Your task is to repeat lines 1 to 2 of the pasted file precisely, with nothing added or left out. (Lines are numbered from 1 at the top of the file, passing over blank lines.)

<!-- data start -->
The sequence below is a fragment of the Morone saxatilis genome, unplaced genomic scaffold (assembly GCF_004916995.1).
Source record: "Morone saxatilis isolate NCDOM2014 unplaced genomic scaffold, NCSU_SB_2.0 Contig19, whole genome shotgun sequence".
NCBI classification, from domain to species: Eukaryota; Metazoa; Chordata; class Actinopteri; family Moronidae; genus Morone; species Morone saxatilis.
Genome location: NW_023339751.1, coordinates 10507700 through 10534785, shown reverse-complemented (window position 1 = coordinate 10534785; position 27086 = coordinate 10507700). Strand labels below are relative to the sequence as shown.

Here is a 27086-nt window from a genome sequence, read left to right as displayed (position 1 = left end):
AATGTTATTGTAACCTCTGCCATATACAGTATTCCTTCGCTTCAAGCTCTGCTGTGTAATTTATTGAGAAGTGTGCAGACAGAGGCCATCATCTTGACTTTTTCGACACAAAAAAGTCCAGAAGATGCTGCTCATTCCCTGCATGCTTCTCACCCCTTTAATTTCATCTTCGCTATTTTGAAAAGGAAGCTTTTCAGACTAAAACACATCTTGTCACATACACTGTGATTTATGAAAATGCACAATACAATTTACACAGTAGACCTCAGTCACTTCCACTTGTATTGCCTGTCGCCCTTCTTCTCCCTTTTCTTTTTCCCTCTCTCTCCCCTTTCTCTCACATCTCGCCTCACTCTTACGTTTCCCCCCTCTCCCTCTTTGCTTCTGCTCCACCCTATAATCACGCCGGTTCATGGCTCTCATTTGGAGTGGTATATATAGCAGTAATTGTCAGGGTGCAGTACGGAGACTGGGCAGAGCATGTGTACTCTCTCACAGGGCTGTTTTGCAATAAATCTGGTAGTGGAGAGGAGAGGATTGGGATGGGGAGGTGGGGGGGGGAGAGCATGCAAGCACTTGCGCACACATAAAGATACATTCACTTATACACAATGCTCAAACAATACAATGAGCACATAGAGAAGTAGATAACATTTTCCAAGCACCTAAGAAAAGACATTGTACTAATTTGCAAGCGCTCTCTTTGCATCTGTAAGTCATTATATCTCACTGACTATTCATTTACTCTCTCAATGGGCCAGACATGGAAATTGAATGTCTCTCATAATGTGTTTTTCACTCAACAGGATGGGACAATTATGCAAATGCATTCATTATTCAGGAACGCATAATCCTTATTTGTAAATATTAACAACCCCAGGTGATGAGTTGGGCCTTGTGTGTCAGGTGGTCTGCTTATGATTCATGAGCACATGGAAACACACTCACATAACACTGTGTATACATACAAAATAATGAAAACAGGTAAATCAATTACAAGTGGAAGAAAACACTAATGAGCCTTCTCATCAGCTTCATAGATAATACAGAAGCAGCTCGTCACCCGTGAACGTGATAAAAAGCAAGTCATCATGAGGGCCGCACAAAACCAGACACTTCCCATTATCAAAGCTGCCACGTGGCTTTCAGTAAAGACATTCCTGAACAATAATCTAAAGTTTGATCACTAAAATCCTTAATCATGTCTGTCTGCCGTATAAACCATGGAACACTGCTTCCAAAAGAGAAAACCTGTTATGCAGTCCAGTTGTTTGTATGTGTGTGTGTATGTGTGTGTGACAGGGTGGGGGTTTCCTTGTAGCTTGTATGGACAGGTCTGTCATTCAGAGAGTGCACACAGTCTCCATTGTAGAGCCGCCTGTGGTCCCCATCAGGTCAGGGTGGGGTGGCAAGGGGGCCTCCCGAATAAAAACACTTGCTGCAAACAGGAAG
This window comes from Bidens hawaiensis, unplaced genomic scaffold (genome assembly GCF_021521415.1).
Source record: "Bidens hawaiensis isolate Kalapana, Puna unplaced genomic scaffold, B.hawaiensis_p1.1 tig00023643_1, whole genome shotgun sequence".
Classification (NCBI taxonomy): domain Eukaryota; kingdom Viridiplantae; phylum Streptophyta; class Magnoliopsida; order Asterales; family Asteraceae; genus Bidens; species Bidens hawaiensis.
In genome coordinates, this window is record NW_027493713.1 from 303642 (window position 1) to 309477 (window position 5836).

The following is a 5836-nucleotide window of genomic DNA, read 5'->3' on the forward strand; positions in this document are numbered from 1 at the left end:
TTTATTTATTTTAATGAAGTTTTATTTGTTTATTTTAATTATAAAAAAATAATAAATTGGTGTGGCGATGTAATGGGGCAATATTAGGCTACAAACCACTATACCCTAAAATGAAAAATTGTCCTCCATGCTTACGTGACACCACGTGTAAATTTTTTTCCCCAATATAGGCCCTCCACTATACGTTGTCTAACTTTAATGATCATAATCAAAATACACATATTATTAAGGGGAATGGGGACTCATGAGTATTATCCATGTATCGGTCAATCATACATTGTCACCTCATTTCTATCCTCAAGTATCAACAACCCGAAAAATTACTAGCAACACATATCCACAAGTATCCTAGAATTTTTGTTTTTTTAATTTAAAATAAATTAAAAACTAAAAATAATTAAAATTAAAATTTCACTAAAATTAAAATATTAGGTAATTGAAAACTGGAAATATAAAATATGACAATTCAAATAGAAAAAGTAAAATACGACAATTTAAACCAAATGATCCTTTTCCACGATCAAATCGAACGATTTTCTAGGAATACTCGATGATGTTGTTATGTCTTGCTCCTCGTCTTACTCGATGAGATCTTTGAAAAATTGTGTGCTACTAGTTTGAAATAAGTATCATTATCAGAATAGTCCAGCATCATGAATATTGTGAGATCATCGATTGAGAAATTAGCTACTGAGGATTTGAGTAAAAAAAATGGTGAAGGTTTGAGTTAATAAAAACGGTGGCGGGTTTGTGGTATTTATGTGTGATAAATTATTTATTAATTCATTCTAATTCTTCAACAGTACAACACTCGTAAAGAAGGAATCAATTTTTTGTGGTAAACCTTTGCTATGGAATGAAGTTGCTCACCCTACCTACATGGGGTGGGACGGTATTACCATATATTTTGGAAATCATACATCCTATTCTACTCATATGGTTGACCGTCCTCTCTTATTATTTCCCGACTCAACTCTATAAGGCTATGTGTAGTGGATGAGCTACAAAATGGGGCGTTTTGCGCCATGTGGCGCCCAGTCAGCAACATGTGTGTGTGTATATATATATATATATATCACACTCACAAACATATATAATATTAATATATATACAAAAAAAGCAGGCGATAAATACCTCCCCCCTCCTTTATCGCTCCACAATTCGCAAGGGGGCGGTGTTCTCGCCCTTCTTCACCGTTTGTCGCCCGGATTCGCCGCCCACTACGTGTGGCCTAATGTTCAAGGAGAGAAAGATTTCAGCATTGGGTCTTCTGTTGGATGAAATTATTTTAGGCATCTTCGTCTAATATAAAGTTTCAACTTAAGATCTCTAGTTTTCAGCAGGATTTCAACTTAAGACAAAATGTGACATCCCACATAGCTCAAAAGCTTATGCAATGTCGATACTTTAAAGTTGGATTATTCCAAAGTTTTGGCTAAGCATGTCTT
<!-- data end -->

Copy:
The sequence below is a fragment of the Morone saxatilis genome, unplaced genomic scaffold (assembly GCF_004916995.1).
Source record: "Morone saxatilis isolate NCDOM2014 unplaced genomic scaffold, NCSU_SB_2.0 Contig19, whole genome shotgun sequence".